You are here

Gospel Doctrine Lesson #11: Press Forward with a Steadfastness in Christ

Scripture Block

2 Nephi 31-33

Nephi Teaches the Importance of Feasting on the Words of Christ


"Parellelism, Merismus, and Difrasismo,"(link is external) by Allen J. Christensen, John L. Sorenson, and Angela M. Crowell, from Reexploring the Book of Mormon(link is external)

Nephi teaches that the Lord speaks to men "according to their language." We find that the Lord uses literary devices and techniques that are familiar to people so that they can better communicate the message of the Lord. For example, the Book of Mormon utilizes both Hebrew and Mesoamerican literary devices to communicate more effectively and artfully the message of the Lord.

2 Nephi 32

"The Divine Council in the Hebrew Bible and the Book fo Mormon,"(link is external) by Stephen O. Smoot, from Studia Antiqua(link is external)

When Nephi declares that he speaks with the tongue of angels, it is thought that Nephi is alluding to admittance into the divine council, or admittance into the heavenly court of God. Stephen Smoot explores the concept of the divine council in the Hebrew Bible and Book of Mormon in order to provide greater context for theophanic experiences.

"Deification: The Content of Athanasian Soteriology,"(link is external) by Keith E. Norman, from Occasional Papers(link is external)

In a sense, the idea of deification has for centuries been somewhat of a “lost doctrine” outside of Greek Orthodox circles. But in the past few decades there has been resurgence of interest in the idea in the broader Christian and scholarly communities. Norman examines the significance of the idea of deification in early Christianity, focusing on Athanasius’s interpretation of that ancient Christian doctrine and the important role it played in the Christological controversies of the early fourth century.

"The Sôd of YHWH and the Endowment(link is external)," by William J. Hamblin, from Interpreter: A Journal of Mormon Scripture(link is external)

In the Hebrew Bible, the Sôd of God was a council of celestial beings who consulted with God, learned His sôd/secret plan, and then fulfilled that plan. This paper argues that the LDS endowment is, in part, a ritual reenactment of the sôd, where the participants observe the sôd/council of God, learn the sôd/secret plan of God, and covenant to fulfill that plan.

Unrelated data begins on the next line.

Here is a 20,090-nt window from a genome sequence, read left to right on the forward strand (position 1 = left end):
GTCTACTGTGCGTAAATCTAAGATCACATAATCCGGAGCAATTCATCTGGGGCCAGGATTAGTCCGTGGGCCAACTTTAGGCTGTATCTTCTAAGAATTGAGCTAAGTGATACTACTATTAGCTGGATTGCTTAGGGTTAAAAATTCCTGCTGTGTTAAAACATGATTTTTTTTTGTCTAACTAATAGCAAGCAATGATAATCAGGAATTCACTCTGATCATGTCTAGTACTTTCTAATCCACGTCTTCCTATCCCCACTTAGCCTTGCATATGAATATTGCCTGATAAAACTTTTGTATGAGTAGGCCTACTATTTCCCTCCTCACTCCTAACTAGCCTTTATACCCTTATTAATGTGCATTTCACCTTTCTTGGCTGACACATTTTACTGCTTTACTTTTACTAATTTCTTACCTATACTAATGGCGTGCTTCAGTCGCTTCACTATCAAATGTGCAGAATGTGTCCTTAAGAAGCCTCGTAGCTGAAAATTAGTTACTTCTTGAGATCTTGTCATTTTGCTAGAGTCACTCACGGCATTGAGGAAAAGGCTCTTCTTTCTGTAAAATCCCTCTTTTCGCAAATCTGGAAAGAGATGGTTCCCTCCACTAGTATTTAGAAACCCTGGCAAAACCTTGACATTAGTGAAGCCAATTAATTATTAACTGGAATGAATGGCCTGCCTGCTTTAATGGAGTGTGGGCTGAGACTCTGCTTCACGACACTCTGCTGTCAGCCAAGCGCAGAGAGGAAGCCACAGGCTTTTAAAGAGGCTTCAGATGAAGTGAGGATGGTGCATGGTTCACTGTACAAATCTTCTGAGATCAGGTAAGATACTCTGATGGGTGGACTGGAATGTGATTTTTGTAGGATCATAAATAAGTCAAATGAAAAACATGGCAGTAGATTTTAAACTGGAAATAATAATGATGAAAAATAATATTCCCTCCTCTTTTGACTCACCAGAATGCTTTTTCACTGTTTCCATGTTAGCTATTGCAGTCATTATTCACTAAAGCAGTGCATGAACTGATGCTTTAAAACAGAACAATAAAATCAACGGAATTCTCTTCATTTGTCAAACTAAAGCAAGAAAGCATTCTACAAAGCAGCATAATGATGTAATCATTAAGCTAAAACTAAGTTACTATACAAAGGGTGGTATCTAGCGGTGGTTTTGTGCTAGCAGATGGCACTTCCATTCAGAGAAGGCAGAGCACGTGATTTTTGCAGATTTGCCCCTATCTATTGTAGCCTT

2 Nephi 33

"How Did Nephi Read Isaiah as a Witness of Christ's Coming?"(link is external) from Book of Mormon Central(link is external)

As Nephi concludes his record, he powerfully testifies of Christ using Isaiah as inspiration. This KnoWhy discusses how Nephi used Isaiah to help him testify of Christ.

"Nephi's Farewell,"(link is external) from H. Dean Garrett, from Second Nephi, The Doctrinal Structure(link is external)

After a lifetime of service, Nephi, one of God's great prophets, bade farewell to his people and to all those who would read his writings. From his farewell statement we gain insights into his love and willingness to sacrifice for his people and into his personal relationship with the Lord. We learn why he kept records, how he felt about his writings, and what effect he thought they would have on those who would read them. 

"The Book of Mormon, Designed for Our Day: Annual FARMS Lecture,"(link is external) by Richard Dilworth Rust

Rust, in the third annual FARMS Book of Mormon lecture delivered on 27 February 1990, examined literary aspects of the book that develop the primary purposes set out on the title page. He discussed the elements characteristic of an epic that will allow modern-day Lamanites to trust in the Lord’s deliverance and detailed literary (especially poetic) presentations of covenants in the Book of Mormon. Literary elements combine with the influence of the Spirit to testify of the purposes of the Book of Mormon.